1346811_Wallpaper2

But this post is about a show that I actually watched eleven episodes of in two day’s time.  Quantico is an FBI mystery series where they are running two parallel plots at the same time, the training of the main characters before the big attack, and the manhunt for the main character played by beautiful Priyanka Chopra after the big attack.  It is a fascinating exercise in story-telling where no character on the screen is one hundred percent guilt-free, and the story seems to focus on a different perpetrator each episode.  After eleven episodes and the deaths of two characters, I still don’t know who is guilty.  At one point I even thought the main character herself was guilty and pulling the wool over our eyes the whole time.  It has the pull and intensity of a really good Sherlock Holmes’ story with twists and turns and double-backs galore.  I may have to re-watch all eleven episodes to get it straight.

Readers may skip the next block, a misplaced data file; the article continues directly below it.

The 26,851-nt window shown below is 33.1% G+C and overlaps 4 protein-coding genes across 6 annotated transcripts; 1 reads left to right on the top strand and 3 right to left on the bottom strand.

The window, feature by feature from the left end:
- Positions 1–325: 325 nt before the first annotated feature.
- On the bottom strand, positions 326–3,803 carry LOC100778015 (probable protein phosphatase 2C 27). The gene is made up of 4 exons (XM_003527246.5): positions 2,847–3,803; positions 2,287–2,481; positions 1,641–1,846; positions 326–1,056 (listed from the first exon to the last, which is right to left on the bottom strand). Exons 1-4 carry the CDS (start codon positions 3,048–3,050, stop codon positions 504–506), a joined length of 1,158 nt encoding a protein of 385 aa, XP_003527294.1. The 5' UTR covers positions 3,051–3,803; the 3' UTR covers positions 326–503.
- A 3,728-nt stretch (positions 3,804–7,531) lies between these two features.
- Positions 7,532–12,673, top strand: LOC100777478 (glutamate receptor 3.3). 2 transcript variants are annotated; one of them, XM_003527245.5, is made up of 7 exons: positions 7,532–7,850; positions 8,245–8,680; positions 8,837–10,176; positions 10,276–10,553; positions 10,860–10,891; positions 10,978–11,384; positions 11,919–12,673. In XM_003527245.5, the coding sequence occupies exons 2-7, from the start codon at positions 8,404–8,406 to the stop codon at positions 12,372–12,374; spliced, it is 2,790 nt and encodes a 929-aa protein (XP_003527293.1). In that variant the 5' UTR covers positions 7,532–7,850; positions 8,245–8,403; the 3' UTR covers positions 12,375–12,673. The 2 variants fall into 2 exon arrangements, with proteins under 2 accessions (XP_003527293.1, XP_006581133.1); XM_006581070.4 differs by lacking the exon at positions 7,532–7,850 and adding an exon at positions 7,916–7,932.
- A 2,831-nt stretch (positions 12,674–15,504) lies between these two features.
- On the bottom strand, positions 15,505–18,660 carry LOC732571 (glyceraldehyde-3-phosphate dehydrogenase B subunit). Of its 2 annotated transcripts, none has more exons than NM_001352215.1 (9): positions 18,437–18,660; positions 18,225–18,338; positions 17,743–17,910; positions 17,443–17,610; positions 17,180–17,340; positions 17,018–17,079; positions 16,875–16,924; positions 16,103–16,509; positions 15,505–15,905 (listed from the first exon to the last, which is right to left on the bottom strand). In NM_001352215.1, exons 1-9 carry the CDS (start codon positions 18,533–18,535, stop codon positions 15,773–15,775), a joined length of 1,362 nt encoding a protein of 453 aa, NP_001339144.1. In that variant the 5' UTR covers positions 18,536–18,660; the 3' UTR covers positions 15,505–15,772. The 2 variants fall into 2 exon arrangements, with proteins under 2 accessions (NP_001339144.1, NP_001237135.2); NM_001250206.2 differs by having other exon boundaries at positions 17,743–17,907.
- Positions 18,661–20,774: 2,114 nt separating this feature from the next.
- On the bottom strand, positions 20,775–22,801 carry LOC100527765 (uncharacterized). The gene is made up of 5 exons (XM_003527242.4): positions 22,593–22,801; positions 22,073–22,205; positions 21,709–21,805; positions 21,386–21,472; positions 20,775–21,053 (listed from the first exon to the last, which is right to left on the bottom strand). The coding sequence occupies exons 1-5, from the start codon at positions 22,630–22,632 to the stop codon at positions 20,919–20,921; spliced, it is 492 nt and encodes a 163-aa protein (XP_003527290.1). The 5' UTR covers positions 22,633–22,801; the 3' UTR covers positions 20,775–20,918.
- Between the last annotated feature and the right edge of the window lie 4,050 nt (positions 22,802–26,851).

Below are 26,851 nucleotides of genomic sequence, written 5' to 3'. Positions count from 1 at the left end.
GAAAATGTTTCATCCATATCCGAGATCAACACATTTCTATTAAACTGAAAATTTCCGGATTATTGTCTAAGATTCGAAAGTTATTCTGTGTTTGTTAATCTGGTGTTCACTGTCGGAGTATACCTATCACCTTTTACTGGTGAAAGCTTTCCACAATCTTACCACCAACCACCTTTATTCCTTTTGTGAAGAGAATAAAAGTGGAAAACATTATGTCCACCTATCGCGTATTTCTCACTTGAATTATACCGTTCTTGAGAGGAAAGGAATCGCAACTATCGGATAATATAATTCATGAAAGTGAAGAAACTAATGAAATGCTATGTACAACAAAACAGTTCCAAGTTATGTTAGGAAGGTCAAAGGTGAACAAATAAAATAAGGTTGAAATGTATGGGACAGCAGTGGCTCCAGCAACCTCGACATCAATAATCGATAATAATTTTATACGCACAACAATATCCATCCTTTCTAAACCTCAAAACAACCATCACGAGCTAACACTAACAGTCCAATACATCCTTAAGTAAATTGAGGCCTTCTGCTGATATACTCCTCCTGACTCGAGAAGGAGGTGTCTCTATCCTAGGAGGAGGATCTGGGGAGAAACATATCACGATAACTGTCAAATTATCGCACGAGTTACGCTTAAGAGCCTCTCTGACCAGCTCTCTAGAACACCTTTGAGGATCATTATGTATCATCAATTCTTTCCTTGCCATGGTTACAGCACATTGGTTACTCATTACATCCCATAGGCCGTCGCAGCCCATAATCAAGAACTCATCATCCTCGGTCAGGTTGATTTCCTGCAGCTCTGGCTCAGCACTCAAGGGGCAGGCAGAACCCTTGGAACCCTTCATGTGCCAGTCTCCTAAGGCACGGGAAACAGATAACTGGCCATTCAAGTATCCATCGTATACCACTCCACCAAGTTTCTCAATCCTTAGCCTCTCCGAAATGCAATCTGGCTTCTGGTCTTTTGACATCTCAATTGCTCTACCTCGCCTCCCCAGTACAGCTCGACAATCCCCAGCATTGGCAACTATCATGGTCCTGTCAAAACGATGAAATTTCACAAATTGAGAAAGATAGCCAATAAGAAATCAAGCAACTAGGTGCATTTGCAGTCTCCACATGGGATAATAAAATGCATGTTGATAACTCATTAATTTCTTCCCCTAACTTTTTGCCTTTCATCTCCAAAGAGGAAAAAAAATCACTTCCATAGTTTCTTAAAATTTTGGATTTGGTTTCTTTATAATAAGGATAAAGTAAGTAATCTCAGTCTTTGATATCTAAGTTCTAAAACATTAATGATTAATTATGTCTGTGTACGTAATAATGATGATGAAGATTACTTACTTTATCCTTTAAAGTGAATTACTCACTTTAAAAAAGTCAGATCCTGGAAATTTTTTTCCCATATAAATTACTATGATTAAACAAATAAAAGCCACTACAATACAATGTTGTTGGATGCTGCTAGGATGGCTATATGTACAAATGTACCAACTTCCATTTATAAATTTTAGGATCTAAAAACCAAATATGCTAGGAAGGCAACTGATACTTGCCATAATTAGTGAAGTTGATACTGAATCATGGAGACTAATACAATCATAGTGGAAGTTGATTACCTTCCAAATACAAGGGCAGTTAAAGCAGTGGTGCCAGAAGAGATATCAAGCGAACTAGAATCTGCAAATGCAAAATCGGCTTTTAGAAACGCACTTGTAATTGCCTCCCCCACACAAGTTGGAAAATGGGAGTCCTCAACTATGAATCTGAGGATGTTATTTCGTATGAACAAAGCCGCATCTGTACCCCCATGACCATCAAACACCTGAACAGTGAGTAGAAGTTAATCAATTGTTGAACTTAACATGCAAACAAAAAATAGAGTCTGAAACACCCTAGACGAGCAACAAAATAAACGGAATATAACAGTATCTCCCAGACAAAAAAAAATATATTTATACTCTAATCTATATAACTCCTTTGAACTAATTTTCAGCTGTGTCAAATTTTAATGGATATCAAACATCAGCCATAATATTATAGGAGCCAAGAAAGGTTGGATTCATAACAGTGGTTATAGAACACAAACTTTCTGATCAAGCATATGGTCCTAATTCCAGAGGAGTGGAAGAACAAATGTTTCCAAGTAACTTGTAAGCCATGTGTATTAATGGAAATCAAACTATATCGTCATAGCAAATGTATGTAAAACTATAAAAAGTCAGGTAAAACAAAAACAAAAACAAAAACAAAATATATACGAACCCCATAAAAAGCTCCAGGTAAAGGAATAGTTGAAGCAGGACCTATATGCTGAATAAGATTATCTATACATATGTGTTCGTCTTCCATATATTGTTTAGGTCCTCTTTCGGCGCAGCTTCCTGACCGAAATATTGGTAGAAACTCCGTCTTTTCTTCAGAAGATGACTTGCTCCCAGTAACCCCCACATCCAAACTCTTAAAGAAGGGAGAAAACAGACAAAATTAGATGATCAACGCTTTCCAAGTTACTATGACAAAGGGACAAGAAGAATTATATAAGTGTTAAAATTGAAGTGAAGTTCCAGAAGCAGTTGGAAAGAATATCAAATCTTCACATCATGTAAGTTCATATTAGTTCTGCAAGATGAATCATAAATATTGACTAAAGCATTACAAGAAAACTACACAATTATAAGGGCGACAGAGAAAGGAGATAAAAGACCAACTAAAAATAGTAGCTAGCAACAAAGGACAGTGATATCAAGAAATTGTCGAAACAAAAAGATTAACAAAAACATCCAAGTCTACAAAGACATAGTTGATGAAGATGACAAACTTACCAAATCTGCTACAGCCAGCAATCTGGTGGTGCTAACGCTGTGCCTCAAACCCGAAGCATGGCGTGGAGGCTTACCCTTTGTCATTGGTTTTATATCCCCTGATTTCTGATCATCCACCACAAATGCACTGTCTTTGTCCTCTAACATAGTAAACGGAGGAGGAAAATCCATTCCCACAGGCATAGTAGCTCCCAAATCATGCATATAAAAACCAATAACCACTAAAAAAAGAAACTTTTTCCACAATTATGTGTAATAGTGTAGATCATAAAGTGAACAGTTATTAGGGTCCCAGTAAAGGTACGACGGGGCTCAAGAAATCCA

0daada1f8e3aa1c4d8e18fd95af812ff

And it just keeps me going with a need to know more about each and every one of these intricate and well-developed characters.  I am astonished that a plot-driven entertainment like this is capable of developing different over-all themes in each of the episodes.  And I am thoroughly impressed by the level of intelligent creativity exhibited by program creators on a consistent basis.  It is almost too smart to be popular with the viewing public.  It is the same thing my son encountered with the Supernatural TV show.  There isn’t anywhere to turn to find people who have watched it and understood it well enough to discuss it with me.  Most of the people I know don’t want to actually discuss themes and ideas from TV shows with me anyway… but especially not brain-intensive shows.

quantico-abc

So feel free to tell me in the comments how awful you think the show is and why I am so terribly terminally wrong about it.  Or not.  I am an uncritical TV critic and you can’t spoil something like this for me no matter how many syllables are in the bad words you use.

 

Leave a comment

Filed under humor, TV as literature, TV review